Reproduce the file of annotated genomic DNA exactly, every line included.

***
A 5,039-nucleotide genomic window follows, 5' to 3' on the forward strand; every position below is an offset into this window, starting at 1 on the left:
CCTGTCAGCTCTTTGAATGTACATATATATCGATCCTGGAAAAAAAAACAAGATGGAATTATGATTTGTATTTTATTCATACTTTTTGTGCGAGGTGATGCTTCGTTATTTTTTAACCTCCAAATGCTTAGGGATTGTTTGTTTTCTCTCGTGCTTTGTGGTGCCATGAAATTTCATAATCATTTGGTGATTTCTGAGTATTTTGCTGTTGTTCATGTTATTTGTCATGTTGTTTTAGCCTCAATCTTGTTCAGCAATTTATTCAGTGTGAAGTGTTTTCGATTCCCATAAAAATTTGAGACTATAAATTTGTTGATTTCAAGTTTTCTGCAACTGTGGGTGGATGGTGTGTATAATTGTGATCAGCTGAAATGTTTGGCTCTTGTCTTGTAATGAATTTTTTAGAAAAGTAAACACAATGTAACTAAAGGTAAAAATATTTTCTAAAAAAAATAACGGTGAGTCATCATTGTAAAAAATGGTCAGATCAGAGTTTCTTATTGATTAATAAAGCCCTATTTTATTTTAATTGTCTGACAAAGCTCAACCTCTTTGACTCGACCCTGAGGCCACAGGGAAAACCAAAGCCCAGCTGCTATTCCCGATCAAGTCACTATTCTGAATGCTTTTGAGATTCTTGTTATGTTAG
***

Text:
A 5,039-nucleotide genomic window follows, 5' to 3' on the forward strand; every position below is an offset into this window, starting at 1 on the left:
CCTGTCAGCTCTTTGAATGTACATATATATCGATCCTGGAAAAAAAAACAAGATGGAATTATGATTTGTATTTTATTCATACTTTTTGTGCGAGGTGATGCTTCGTTATTTTTTAACCTCCAAATGCTTAGGGATTGTTTGTTTTCTCTCGTGCTTTGTGGTGCCATGAAATTTCATAATCATTTGGTGATTTCTGAGTATTTTGCTGTTGTTCATGTTATTTGTCATGTTGTTTTAGCCTCAATCTTGTTCAGCAATTTATTCAGTGTGAAGTGTTTTCGATTCCCATAAAAATTTGAGACTATAAATTTGTTGATTTCAAGTTTTCTGCAACTGTGGGTGGATGGTGTGTATAATTGTGATCAGCTGAAATGTTTGGCTCTTGTCTTGTAATGAATTTTTTAGAAAAGTAAACACAATGTAACTAAAGGTAAAAATATTTTCTAAAAAAAATAACGGTGAGTCATCATTGTAAAAAATGGTCAGATCAGAGTTTCTTATTGATTAATAAAGCCCTATTTTATTTTAATTGTCTGACAAAGCTCAACCTCTTTGACTCGACCCTGAGGCCACAGGGAAAACCAAAGCCCAGCTGCTATTCCCGATCAAGTCACTATTCTGAATGCTTTTGAGATTCTTGTTATGTTAG